What if everything in the universe had some degree of this property. Say it was only like 5 atoms. With acurate enough equipment and a long enough time you would notice things moving. Essentially everything would move away from the hightest concentration of stars, which is the center of the universe. Because of this force the universe would expand.

I dont really know if that is a plausible idea. I have not really dealt with light outside of a project I science symposium. I also do not know what happened to gravity in that model of the universe either. Its just an idea, and if anyone has counter logic it would be greatly aprieciated.



posted on Aug, 3 2007 @ 12:48 AM
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They really do not stop or slow down the original light. This is a misconception.

What happens is that the light can be "stored" in such a way as that when it is "retrieved" it is scientifically indistinguishable from the original light pulse.



posted on Aug, 3 2007 @ 01:11 AM
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I've said it before and I'll say it again, what about the speed of dark!? When the light switch is flicked off the dark moves in just as fast and possibly just as finite!!!! Why must the blackness be ignored, I will not stop untill the speed of dark is considered equally important as the speed of light!!!!



posted on Aug, 3 2007 @ 01:38 AM
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Setterfield has actually shown that not only has light slowed down, but various constants dependent on light have changed by a corresponding amount as well, if you look at some of his papers. Isn't amusing to see, however, the response of the great champions of science? Toss out the data right away. If doesn't fit our current paradigm, or worse if it might threaten our funding it must be suppressed immediately. That my friends is one reason why we are not flying around the galaxy in our starships. Real innovation in science is always vociferously opposed.



posted on Aug, 3 2007 @ 02:02 AM
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Hey you idiot that said that about the dark...your stupid. Dark is the natural state like 0K, absolute zero, it appears when there is no light. That means that when light moves there is a wake of dark. I mean I know its more technical but I am not going to write something you are not going to read.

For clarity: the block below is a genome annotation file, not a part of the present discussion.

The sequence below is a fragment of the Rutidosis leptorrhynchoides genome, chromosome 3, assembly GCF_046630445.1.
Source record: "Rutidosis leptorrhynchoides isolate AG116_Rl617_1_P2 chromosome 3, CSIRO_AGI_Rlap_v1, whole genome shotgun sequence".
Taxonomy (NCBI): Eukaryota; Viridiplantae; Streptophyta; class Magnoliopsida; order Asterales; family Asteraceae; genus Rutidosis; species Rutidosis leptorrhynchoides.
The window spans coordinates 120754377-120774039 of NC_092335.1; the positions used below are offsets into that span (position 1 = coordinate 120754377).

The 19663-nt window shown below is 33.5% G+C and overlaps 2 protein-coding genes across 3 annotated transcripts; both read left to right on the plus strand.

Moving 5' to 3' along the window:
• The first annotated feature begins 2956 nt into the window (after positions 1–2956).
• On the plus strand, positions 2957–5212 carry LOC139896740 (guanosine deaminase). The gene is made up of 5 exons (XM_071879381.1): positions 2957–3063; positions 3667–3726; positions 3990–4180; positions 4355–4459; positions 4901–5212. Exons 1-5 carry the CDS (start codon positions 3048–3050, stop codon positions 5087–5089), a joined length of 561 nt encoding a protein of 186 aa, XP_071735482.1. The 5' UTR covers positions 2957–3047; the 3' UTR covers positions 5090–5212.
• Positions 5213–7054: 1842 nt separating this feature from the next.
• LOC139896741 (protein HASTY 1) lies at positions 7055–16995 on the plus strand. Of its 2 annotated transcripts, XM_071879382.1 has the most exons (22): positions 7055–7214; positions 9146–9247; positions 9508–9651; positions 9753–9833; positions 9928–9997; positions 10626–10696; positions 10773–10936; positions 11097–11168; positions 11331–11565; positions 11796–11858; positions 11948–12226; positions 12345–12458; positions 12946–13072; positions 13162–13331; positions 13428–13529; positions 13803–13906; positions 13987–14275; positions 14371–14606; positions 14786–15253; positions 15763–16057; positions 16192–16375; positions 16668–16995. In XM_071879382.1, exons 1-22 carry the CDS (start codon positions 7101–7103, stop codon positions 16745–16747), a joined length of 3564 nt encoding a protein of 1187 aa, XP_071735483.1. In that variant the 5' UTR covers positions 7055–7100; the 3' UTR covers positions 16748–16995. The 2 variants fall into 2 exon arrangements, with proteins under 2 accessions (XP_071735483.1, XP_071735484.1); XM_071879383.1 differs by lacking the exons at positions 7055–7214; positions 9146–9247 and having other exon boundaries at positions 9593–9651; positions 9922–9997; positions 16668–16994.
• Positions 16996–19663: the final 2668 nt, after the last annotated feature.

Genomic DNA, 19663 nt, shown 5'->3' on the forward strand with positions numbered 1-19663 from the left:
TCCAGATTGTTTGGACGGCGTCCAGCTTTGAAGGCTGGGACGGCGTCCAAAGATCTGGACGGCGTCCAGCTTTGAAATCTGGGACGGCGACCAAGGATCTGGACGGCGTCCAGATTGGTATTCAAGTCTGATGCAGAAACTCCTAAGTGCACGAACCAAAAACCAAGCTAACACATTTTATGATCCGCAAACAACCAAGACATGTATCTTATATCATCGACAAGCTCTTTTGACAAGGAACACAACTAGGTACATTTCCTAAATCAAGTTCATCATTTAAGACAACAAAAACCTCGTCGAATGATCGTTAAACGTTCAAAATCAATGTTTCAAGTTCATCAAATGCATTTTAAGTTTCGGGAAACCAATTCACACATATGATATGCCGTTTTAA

posted on Aug, 3 2007 @ 10:27 AM
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First Off: My sincere apologies for posting in ignorance of your parameters. I will now hang my head in shame and go read the rules for posting, and while I'm at it, I will try to find the "box" for quoting. I couldn't find it. Yikes! Figures, right away, I get myself in trouble.

Thanks for your responses, I found the article very interesting, and yes, there are certainly opposing arguments against the stated facts in a biased article, which is pro-Creationist. I would be interested in links any can provide that argue against the finding of the great minds who back this pro-arguement. I have not personally posted my own perspective, yet, I will say, I find the argument I very satisfying.



posted on Aug, 4 2007 @ 02:56 AM
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whos more of an idiot, me for creating comic reliefe in the form of a analogy compared to the subject matter of the topic, or you for taking me seriously....

I'm gonna go with you, I cant believe you took time to attempt to enlighten me.



posted on Aug, 4 2007 @ 06:55 AM
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Originally posted by SevenThunders
Setterfield has actually shown that not only has light slowed down, but various constants dependent on light have changed by a corresponding amount as well, if you look at some of his papers. Isn't amusing to see, however, the response of the great champions of science? Toss out the data right away. If doesn't fit our current paradigm, or worse if it might threaten our funding it must be suppressed immediately.


Or maybe he was simply wrong. Flawed, like most creationist-sourced arguments. Just saying like...



posted on Aug, 4 2007 @ 08:06 PM
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Originally posted by melatonin

Originally posted by SevenThunders
Setterfield has actually shown that not only has light slowed down, but various constants dependent on light have changed by a corresponding amount as well, if you look at some of his papers. Isn't amusing to see, however, the response of the great champions of science? Toss out the data right away. If doesn't fit our current paradigm, or worse if it might threaten our funding it must be suppressed immediately.


Or maybe he was simply wrong. Flawed, like most creationist-sourced arguments. Just saying like...


That's about as pathetic as it gets. Talk about throwing the baby out with the bathwater. OK you want to get rid of that christian based science? All those evil dimwits who dare to believe the Bible and pretend to do science?

OK well lets start with Newton then. Who needs Newtonian physics, even though nearly all of our mechanical gadgets are based on it. After that we can toss out Maxwell. Obviously he was ignorant. The displacement current idea sucks. Let's just throw out all of our cell phones and trash our satellites, since all of our wireless technology is based on it. Do you want me to go on?

I don't even know if Setterfield is a christian for goodness sakes. I do know that some christians latched on to his work and were willing to publish it, unlike the closed minded priests of high science. Those priests are just as bad if not worse than the catholic church during Galileo's day.